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Suppose a single gene controls the color of hamsters: black $(B)$ is dominant and brown $(b)$ is recessive. Hence, a hamster will be black unless its genotype is $b b .$ Two hamsters, each with genotype $B b,$ mate and produce a single offspring. The laws of genetic recombination state that each parent is equally likely to donate either of its two alleles $(B$ or $b),$ so the offspring is equally likely to be any of $B B, B b, b B,$ or $b b$ (the middle two are genetically equivalent).

(a) What is the probability their offspring has black fur?

(b) Given that their offspring has black fur, what is the probability its genotype is $B b ?$

(a) 3/4 $\\$ (b) 2/3

Probability Topics

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some this problem we've bred to Hampshire's with the capital B lower case be Gino type and were given two questions. One. What's the probability that black fur and two given that they have black for what is the probability that there Gino type is Capital B lower case. Be part, eh? We're gonna use our definition of probability successful outcomes over total outcomes. Now of these forge of these four possible Gino types, this one will be black. This one will be black and this one will be black, which means a probability at a three out of four possible options. Three successes. So we get 3/4 of 0.75 We're part B. We'll just use base there. So this will be probability having black fur given that Gina type times the probability of having that Gino type all over probability. Having black fur. All right. Knowing that let's plug in some numbers the probability of having black for given that your Gina type is Capital B. Lower case be is one. That's how it works. The probability of having that that Gino type is 1/2 because these two are treated as the same. We divide this by the probability of having black fur, which is 3/4 and this ends up being 2/3 0.6 67 ish.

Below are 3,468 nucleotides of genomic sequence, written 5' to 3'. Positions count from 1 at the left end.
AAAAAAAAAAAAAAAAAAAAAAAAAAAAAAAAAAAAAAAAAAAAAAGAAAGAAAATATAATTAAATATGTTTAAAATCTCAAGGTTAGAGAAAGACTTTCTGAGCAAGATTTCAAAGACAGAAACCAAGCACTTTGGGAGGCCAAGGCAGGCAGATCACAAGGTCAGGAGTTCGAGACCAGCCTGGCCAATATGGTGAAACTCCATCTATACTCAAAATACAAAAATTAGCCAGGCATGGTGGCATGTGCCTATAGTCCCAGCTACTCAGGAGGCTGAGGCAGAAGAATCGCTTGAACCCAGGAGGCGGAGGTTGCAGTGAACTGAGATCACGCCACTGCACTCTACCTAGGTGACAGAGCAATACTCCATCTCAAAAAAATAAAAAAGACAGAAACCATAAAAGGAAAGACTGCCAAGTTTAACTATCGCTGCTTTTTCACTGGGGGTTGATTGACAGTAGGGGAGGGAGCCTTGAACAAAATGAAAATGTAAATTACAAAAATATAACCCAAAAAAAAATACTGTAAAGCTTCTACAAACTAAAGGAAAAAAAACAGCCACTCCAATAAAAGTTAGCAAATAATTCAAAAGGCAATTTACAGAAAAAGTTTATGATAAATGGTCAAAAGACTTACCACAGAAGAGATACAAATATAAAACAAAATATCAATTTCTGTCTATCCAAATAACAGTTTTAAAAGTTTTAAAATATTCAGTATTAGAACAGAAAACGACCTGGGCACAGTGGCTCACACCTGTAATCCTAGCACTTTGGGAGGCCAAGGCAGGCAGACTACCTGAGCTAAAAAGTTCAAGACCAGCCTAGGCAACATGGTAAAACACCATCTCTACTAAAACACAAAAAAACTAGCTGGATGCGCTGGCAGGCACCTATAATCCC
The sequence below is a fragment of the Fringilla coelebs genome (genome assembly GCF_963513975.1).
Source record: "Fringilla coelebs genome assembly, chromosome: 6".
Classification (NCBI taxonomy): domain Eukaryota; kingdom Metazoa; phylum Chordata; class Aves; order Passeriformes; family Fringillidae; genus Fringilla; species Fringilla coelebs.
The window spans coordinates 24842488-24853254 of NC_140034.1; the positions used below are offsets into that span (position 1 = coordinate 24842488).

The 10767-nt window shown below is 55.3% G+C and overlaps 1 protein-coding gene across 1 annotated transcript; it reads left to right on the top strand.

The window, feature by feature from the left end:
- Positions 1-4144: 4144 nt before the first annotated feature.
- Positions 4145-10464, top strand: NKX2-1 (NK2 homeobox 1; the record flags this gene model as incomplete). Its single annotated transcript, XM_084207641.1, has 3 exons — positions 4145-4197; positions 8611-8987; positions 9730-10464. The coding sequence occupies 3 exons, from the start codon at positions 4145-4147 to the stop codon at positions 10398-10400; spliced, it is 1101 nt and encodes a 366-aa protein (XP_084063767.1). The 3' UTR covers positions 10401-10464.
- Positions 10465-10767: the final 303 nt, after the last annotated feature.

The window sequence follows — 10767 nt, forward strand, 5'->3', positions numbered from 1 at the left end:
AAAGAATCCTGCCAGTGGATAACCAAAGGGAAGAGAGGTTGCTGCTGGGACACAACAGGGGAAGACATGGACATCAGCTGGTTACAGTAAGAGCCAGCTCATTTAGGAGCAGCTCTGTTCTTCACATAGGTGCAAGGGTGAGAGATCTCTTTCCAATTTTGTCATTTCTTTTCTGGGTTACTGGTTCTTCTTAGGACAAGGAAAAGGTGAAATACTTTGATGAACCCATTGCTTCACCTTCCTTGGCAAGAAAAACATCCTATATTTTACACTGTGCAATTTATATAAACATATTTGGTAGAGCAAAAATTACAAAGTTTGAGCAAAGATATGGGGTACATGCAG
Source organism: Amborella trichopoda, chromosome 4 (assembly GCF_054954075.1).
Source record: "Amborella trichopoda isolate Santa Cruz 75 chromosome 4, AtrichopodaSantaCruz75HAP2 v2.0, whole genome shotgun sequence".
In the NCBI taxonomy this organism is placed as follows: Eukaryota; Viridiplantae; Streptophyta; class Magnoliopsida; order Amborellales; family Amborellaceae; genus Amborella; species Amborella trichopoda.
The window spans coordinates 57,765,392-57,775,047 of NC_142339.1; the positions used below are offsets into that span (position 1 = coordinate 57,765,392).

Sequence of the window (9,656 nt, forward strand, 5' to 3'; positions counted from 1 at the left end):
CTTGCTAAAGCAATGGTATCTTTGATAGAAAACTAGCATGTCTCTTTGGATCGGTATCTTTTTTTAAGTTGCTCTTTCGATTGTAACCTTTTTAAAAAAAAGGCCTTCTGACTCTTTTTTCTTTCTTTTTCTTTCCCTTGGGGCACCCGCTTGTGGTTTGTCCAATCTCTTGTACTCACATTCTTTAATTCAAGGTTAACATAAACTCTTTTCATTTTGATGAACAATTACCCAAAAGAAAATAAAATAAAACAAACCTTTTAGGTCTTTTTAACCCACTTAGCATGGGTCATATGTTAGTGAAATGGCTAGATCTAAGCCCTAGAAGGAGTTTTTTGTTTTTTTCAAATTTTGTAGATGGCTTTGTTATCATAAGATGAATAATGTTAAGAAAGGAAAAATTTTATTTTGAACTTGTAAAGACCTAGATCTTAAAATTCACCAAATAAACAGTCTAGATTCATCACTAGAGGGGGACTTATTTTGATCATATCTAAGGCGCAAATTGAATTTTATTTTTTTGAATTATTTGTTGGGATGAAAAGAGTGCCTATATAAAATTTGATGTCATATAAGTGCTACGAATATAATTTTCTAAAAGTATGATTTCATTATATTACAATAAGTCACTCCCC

University of California - Los Angeles

Probability Topics